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Google Unleashes Their Public IaaS Cloud, Adds NoSQL Database

by Richard Seroter on May 16, 2013 |

Google has opened the doors to its hotly anticipated Google Compute Engine and is now firmly engaged in the Infrastructure-as-a-Service (IaaS) battle with the likes of Amazon and Microsoft. This week’s Google I/O conference also introduced a new fully managed NoSQL database and the addition of PHP to the Google App Engine Platform-as-a-Service (PaaS).

Much like Microsoft did with their recently announced IaaS product, Google released the Google Compute Engine after an extended beta period. First introduced last June at Google I/O, the Google Compute Engine is now open to anyone who wants to deploy Linux virtual machines in Google’s robust data centers. Yesterday’s announcement highlighted pricing and storage features that differentiate Google Compute Engine from other IaaS competitors. A blog post from Google outlined the key points.

We’re now announcing several new capabilities that make it easier and more economical to use Compute Engine for a broader set of applications.

  • Sub-Hour Billing: We heard feedback from our early users who wanted more granular billing increments so they could run short-lived workloads. Now all instances are charged for in one-minute increments with a ten-minute minimum, so you don’t pay for compute minutes that you don’t use.
  • New shared-core instance types: Compute Engine’s new micro and small instance types are designed as a cost-effective option for running small workloads that don’t need a lot of CPU power, like development and test workloads.
  • Larger Persistent Disks: We’re increasing the size of Persistent Disks that can be attached to instances by up to 8,000%. You can now attach up to 10 terabytes of persistent disk to a Compute Engine virtual machine, giving you plenty of persistent storage for a wide variety of applications.
  • Advanced Routing Capabilities: Compute Engine now supports software-defined routing capabilities based on our broadSDN innovation. These capabilities are designed to handle your advanced network routing needs like configuring instances to function as gateways, configuring VPN servers and building applications that span your local network and Google’s cloud.
  • ISO 27001 Certification: We’ve also completed ISO 27001:2005 certification for Compute Engine, App Engine, and Cloud Storage to demonstrate that these products meet the international standard for managing information security.

Unlike other IaaS providers that let you spin up virtual machines in any fashion, the Google Compute Engine requires every virtual machine to be part of a “project.” Google describes projects as “a totally compartmentalized world. Projects do not share resources, can have different owners and users, are billed separately, and managed separately.” Like AWS and other cloud providers, Google Compute Engine offers geographically distributed “regions” and “zones” where servers live. The currently available zones are in the United States and Europe, although the Network Pricing page indicates that Asia Pacific may be coming soon. The Google Compute Engine supports Debian and CentOS Linux instances with up to 52 GB of memory and 8 CPU cores.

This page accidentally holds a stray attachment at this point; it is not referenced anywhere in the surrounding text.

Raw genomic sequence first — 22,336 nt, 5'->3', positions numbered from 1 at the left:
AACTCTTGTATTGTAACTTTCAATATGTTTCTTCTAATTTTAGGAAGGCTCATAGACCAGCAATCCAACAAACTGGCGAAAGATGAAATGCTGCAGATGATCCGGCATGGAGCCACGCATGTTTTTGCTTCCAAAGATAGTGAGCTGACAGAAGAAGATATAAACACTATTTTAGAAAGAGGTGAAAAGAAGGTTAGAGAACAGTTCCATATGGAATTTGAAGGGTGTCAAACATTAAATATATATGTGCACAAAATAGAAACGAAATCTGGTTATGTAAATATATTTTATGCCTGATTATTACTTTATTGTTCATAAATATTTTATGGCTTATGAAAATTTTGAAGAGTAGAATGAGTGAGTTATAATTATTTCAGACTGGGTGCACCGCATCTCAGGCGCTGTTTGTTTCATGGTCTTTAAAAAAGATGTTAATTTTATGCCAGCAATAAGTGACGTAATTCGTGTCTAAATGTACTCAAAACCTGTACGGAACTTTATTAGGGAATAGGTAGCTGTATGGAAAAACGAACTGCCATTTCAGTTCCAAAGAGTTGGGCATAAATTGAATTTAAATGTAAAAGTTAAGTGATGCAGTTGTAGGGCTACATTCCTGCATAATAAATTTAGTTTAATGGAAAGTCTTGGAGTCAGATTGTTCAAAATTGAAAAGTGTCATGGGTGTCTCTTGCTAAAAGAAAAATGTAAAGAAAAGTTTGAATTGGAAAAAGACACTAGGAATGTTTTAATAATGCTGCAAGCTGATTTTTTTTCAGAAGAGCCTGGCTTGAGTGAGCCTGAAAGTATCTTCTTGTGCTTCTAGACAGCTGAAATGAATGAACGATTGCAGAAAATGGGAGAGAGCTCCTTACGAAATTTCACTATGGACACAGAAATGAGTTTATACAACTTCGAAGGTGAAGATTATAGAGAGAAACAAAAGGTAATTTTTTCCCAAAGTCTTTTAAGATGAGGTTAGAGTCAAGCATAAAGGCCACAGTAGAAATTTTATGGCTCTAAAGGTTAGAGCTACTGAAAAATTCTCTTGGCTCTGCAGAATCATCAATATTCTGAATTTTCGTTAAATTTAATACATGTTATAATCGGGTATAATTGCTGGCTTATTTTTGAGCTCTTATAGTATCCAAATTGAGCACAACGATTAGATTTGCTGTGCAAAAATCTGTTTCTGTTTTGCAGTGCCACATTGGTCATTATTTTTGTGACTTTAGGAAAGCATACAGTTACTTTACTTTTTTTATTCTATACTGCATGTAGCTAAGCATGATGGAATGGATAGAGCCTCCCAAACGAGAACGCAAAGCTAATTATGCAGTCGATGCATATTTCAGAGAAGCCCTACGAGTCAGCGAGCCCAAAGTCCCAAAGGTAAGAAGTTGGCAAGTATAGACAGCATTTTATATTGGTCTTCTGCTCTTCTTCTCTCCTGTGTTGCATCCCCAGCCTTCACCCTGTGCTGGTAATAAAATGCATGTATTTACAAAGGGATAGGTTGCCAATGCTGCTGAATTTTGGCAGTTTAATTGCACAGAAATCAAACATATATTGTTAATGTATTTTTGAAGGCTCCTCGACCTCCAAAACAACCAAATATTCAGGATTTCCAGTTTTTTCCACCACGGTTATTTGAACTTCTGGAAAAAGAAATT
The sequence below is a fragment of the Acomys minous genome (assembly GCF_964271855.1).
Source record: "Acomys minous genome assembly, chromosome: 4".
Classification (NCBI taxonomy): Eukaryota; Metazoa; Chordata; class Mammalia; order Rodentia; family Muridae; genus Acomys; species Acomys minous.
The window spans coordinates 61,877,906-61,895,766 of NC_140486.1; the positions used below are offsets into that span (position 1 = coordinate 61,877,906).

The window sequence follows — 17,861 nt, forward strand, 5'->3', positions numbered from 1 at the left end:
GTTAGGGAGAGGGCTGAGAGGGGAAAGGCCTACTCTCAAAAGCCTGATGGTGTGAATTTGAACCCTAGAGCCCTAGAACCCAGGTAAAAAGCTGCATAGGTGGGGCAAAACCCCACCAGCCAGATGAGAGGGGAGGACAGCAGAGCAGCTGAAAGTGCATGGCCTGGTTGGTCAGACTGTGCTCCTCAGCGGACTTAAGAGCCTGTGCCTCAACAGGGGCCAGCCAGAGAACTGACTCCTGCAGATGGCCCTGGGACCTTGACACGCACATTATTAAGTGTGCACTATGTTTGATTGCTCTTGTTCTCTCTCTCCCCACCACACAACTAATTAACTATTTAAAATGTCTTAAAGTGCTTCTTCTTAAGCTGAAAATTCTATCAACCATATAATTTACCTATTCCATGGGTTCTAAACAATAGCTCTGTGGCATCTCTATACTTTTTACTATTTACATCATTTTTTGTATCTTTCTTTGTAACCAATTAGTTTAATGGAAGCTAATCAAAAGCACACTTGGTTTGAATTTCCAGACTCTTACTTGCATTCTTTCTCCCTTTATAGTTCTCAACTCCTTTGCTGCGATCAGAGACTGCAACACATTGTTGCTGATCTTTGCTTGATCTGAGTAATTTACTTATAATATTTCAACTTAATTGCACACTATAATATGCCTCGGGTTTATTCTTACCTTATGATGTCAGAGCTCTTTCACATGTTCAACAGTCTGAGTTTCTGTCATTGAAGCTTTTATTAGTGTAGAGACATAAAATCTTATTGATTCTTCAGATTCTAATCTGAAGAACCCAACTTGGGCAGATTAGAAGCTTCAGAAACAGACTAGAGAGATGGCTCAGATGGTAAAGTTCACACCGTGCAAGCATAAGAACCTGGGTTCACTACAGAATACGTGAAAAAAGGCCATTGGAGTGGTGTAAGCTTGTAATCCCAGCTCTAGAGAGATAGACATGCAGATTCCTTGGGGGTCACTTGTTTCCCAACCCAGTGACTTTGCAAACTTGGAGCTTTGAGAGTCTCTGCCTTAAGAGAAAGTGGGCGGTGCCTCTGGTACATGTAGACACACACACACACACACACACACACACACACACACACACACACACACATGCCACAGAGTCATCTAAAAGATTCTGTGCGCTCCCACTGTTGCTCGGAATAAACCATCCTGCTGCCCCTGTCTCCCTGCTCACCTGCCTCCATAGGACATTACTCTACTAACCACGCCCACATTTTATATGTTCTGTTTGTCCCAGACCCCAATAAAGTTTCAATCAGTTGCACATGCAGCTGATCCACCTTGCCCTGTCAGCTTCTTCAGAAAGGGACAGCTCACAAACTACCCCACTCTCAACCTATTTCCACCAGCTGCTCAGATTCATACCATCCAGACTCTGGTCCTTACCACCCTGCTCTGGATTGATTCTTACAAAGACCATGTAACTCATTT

Google also announced the preview of a new database offering.

Google Cloud Datastore is a fully managed and schemaless solution for storing non-relational data. Based on the popular App Engine High Replication Datastore, Cloud Datastore is a standalone service that features automatic scalability and high availability while still providing powerful capabilities such as ACID transactions, SQL-like queries, indexes and more.

A fully managed cloud database means automatic replication, automatic scaling to meet usage needs, active monitoring by Google staff, and no downtime caused by maintenance windows. Already with libraries for Node.js, Python, and Java, the Google Cloud Datastore is targeted at developers who want to store “entities” in a high-performing schema-less database. While it does support RDBMS-like features such as transactions and entity relationships, it doesn’t support capabilities like joins or subqueries.  

The addition of the PHP runtime to the Google App Engine – and the ability to partition applications into separate scaling groups –  was the final major cloud announcement from Google at this week’s conference. A Google blog post described this update to their PaaS platform.

App Engine 1.8.0 is now available and includes a Limited Preview of the PHP runtime - your top requested feature. We’re bringing one of the most popular web programming languages to App Engine so that you can run open source apps like Wordpress. It also offers deep integration with other parts of Cloud Platform including Google Cloud SQL and Cloud Storage.


We’ve also heard that we need to make building modularized applications on App Engine easier. We are introducing the ability to partition apps into components with separate scaling, deployments, versioning and performance settings.

Up until now, the Google App Engine only supported applications written in Java, Python, and Go. With the addition of PHP, Google has included the language of choice for hundreds of millions of Internet websites. While trendy options like Node.js or Ruby on Rails may have been a more celebrated choice, PHP support was the most commonly requested feature for the platform. Wired sees some strategy at play in this decision.

It makes sense: even companies and developers who are dumping PHP still have old apps that they need to run, and they want to run all their apps in one place.

Now, thanks to Google, it will be that much easier to keep that PHP code kicking around for a few more years.

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